From the Armchair: Tips for school return from a Child Psychologist

Betsy Gard, Ph.D.

  Drbetsy5151@comcast.net

In April 2020, schools were suspended in 188 countries and over 2.5 billon young people worldwide were not in school. As of February 2021, school systems are reopening, but with tremendous variability in policies.  Almost all children and youth have missed at least 25% of teacher-led instruction.  Some children are actually “missing” and have rarely attended virtually. This is more common in those who come from disadvantaged environments or have special learning needs.  These youngsters will need to be reconnected to their school system. In addition, children have missed being in a social structure,  have not been monitored for academic progress, and in many situations, may not be receiving adequate nutrition,  sleep, or exercise.  They also may not be receiving services such as speech, physical, occupational therapy, or educational assistance as specified in their Individualized Education Plans (IEPs).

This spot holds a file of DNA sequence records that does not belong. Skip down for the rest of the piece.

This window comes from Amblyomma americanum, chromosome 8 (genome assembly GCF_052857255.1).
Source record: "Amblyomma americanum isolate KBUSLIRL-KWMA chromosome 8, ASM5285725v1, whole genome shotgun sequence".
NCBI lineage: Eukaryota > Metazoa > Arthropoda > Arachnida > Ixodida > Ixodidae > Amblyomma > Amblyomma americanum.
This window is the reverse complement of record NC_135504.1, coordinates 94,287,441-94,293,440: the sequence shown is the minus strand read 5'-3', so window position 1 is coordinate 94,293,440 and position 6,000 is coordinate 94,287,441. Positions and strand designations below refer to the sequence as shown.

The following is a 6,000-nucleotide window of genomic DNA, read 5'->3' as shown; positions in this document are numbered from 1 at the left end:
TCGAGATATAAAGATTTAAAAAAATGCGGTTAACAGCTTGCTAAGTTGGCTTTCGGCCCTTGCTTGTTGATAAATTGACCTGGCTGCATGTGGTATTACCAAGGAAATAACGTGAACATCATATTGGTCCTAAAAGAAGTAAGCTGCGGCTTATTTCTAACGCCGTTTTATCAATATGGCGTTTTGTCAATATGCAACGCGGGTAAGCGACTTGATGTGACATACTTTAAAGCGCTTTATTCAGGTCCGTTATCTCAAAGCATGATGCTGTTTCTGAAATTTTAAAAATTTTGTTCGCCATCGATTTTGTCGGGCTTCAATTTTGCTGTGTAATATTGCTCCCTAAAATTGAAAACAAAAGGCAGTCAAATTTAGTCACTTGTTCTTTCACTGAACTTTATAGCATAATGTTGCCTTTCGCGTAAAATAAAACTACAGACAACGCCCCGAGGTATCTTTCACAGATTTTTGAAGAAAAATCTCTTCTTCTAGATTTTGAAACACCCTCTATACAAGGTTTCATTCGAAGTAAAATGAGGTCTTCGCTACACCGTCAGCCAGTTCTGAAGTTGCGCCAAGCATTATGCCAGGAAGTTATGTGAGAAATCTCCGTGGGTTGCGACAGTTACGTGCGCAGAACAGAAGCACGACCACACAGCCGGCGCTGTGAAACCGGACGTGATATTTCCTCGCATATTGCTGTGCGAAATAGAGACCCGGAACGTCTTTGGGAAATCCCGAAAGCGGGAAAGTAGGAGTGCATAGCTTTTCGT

Although returning to school may be a relief for many children and their families, the impact of the stressors families and children have experienced over the duration of COVID may be exacerbated, for some, by returning to school. Stress affects physiological, psychological and behavioral reactions but can vary by child. It is common that parents and teachers may be distressed by the child’s externalizing behaviors- irritability, oppositionality, anger outbursts, talking back, quarreling with siblings, or unwillingness to cooperate in the family. They may not realize that these behaviors may be due to their child’s fear, anxiety or depression.

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